Happy birthday, Gandhi!

Victorians can gather to celebrate the birth of one of the world’s most famous peace vigilantes, then do a little peacework too

James O'dea will talk peace in Victoria during the event sponsored by the Canadian Peace Initiative.

Peaceful Victorians can gather to celebrate the birth of one of the world’s most famous peace vigilantes, then do a little peacework themselves.

The Victoria chapter of the Canadian Department of Peace Initiative will celebrate Mahatma Gandhi and the International Day of Nonviolence with a free event Tues., Oct. 2, 7-9pm at the First Metropolitan United Church (932 Balmoral). Just before that, on Sept. 27 and 29, international peace-builder James O’dea will be hosting two talks on how everyone can contribute to a better society.

“We are relatively peaceful in Victoria, yes, but we’re concerned with peace on the world scale,” says Saul Arbess, who co-organized the events. “There’s still plenty of violence and crime in Victoria. What we’re saying is let us enhance restorative justice, interethnic relations, and concern ourselves with empowering communities and working with them so they can respond to these issues.”

O’dea, author of Cultivating Peace: Becoming a 21st Century Peace Ambassador and former Washington office director of Amnesty International, has worked with peace efforts in Rwanda, Israel, Palestine and Northern Ireland. His talk comes on the heels of the United Nations’ announcement that efforts for the UN’s International Decade for a Culture of Peace and Non-violence for the Children of the World (2001 to 2010) will be renewed.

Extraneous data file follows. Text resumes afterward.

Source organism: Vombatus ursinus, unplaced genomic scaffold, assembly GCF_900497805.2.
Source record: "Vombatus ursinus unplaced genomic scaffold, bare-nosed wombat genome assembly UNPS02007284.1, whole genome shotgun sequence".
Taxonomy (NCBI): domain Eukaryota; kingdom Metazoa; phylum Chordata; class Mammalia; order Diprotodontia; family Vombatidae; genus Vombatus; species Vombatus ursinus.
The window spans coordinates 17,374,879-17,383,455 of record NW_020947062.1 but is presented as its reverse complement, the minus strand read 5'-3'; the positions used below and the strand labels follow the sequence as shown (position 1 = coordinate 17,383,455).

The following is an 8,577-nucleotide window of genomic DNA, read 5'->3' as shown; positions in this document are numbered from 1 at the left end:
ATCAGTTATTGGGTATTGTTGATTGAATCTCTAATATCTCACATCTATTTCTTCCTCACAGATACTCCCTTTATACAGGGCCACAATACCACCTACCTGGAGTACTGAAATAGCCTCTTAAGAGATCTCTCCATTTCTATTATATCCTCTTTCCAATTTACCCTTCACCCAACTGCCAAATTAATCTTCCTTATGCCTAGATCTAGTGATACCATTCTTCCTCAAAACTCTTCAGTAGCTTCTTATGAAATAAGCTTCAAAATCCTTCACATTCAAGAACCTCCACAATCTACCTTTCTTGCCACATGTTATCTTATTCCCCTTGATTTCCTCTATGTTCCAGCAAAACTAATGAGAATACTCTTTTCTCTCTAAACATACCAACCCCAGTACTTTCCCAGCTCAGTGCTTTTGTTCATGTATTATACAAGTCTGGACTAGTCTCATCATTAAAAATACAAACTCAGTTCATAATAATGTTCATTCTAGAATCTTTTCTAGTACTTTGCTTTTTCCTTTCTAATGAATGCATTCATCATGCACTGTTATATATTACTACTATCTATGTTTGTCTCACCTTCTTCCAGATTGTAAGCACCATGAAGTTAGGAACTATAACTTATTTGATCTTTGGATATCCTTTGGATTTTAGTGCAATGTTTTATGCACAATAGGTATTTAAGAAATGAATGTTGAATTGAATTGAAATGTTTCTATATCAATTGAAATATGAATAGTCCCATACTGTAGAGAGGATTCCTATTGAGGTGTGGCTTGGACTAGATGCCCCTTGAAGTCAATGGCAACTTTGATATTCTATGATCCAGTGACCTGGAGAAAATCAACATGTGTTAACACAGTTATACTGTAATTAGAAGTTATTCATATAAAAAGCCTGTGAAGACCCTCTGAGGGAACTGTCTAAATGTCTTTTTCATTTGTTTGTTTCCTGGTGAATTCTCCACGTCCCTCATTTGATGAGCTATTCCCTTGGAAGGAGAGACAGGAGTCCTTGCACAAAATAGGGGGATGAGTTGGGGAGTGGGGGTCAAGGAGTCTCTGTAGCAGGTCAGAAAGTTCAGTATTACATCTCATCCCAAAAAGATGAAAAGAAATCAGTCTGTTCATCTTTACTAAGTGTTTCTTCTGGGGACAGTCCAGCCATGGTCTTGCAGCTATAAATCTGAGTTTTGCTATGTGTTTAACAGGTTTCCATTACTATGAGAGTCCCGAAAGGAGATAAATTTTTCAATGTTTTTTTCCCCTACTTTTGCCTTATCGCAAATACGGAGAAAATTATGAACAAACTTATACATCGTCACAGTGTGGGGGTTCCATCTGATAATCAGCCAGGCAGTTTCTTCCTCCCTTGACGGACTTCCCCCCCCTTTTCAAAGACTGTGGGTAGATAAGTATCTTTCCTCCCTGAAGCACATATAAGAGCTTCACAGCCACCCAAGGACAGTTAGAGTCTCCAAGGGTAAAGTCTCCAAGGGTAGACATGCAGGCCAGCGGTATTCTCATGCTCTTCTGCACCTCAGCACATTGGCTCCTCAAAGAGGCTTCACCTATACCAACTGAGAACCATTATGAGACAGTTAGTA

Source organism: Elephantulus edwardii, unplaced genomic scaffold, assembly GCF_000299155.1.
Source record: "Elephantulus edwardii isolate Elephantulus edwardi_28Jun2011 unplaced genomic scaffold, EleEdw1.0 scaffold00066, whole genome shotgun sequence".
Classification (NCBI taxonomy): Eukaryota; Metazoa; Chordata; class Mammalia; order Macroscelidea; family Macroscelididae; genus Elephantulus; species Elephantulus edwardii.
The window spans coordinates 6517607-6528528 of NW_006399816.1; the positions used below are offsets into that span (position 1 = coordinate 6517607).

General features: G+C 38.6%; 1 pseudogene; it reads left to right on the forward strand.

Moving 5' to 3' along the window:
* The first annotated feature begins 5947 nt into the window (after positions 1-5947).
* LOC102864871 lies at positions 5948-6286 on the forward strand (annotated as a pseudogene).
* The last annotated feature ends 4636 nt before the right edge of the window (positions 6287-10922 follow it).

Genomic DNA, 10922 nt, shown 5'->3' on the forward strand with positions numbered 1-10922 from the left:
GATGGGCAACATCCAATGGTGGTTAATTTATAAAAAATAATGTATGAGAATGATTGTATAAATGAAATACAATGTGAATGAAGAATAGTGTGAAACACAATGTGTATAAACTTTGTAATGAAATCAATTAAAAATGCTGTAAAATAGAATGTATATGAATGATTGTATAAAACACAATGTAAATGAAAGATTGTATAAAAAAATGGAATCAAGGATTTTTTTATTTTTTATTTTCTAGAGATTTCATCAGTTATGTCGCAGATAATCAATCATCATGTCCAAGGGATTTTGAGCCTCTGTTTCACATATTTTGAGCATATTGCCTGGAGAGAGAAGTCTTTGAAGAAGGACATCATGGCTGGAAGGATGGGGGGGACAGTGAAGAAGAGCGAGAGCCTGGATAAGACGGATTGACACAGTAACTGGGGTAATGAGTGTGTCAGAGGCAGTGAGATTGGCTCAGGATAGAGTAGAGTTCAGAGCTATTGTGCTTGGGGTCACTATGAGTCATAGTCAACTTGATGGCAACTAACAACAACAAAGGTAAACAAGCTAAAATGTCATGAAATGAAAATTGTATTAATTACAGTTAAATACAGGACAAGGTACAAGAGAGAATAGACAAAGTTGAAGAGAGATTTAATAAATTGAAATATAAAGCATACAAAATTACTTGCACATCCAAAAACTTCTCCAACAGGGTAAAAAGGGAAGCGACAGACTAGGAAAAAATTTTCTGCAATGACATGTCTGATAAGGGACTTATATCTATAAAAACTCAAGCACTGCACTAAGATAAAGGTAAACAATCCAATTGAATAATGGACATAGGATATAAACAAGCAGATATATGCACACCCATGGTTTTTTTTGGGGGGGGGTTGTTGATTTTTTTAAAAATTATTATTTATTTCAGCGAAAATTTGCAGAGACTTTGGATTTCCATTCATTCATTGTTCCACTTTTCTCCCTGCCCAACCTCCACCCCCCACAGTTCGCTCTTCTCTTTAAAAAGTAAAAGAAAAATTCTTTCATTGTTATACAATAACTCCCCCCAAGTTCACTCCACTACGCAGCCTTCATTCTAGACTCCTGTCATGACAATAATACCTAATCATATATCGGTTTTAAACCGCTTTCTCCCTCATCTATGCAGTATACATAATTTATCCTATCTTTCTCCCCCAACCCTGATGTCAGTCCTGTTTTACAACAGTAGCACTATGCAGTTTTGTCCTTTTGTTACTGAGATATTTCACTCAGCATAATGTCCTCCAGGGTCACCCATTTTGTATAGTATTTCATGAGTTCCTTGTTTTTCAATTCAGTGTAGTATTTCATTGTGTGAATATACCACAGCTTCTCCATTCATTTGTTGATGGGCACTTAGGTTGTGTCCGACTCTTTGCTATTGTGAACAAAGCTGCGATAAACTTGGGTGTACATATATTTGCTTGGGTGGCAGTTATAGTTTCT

“It should be abundantly clear that planetary peace requires more than a little nudge. It requires a great turnaround,” says O’dea. “Genuine peace represents a whole new order of being and an evolutionary reframing … We were born for such a time as this.”

Meanwhile, Arbess believes there are still tangible ways everyone can contribute to peace in their own society — signing up to the Victoria chaper of the Canadian Department of Peace Initiative, for example, or showing a little more kindness to all.

“There are a lot of ways we can think about peace, both outer and inner peace — how one works in situations of conflict or anger,” says Arbess. “Peace to me means ‘right’ relationship with one’s self, one’s community and the wider world.”

See James O’dea talk Thurs., Sept. 27, 7-9pm at First Metropolitan United Church (932 Balmoral), $10, or join in the workshop “Cultivating Peace: From the Inside Out” Sat., Sept. 29, 9am-5pm at New Horizons (234 Menzies), $75. To reserve a spot, contact Penny Joy at pjoy@shaw.ca or 250-383-5878. Visit departmentofpeace.ca for more. M

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